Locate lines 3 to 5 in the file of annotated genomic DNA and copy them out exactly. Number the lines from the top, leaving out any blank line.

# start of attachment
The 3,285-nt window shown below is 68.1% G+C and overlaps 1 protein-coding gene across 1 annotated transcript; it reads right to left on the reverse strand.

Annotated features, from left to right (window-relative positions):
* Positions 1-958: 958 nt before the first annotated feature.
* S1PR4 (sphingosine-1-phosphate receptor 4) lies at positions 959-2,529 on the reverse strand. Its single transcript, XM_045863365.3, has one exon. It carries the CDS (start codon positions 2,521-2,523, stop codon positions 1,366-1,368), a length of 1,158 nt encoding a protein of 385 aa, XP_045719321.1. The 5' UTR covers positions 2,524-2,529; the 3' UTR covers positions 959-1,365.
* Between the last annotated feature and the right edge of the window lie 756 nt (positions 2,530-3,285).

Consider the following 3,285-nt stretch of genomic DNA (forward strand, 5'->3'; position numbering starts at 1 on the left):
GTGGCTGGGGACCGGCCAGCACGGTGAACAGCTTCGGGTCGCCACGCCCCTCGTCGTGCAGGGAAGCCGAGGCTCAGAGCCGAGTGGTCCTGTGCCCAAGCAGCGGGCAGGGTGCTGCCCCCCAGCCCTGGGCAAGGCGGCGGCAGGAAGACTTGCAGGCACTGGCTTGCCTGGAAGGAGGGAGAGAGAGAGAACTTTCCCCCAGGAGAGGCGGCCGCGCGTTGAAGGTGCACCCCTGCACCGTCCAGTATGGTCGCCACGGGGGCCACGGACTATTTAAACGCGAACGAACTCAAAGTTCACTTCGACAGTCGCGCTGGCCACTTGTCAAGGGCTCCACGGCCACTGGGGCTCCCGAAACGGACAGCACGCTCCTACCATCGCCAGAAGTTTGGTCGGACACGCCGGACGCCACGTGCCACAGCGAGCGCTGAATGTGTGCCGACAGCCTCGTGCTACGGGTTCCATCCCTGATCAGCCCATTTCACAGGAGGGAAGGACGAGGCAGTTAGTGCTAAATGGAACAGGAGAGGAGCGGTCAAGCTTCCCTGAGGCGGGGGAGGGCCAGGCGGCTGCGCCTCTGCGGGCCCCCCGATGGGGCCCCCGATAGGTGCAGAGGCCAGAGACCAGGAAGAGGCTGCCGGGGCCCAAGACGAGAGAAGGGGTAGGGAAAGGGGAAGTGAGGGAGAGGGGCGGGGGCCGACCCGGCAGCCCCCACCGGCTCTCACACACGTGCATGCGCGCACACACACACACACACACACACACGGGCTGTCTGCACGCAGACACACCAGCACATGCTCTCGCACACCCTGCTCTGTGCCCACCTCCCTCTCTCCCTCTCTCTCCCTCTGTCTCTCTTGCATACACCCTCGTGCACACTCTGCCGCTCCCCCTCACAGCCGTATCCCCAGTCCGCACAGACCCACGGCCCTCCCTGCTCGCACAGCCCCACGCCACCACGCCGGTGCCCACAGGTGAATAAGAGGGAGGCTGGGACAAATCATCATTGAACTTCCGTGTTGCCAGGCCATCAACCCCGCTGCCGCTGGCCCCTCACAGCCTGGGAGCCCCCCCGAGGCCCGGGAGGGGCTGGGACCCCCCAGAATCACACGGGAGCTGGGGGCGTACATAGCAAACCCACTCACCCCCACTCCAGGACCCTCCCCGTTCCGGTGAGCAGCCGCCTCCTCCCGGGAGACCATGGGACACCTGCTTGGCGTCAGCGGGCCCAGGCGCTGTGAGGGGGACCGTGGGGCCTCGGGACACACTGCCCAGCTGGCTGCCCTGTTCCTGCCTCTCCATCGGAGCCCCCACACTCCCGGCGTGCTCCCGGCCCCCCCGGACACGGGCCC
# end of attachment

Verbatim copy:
* Positions 1-958: 958 nt before the first annotated feature.
* S1PR4 (sphingosine-1-phosphate receptor 4) lies at positions 959-2,529 on the reverse strand. Its single transcript, XM_045863365.3, has one exon. It carries the CDS (start codon positions 2,521-2,523, stop codon positions 1,366-1,368), a length of 1,158 nt encoding a protein of 385 aa, XP_045719321.1. The 5' UTR covers positions 2,524-2,529; the 3' UTR covers positions 959-1,365.
* Between the last annotated feature and the right edge of the window lie 756 nt (positions 2,530-3,285).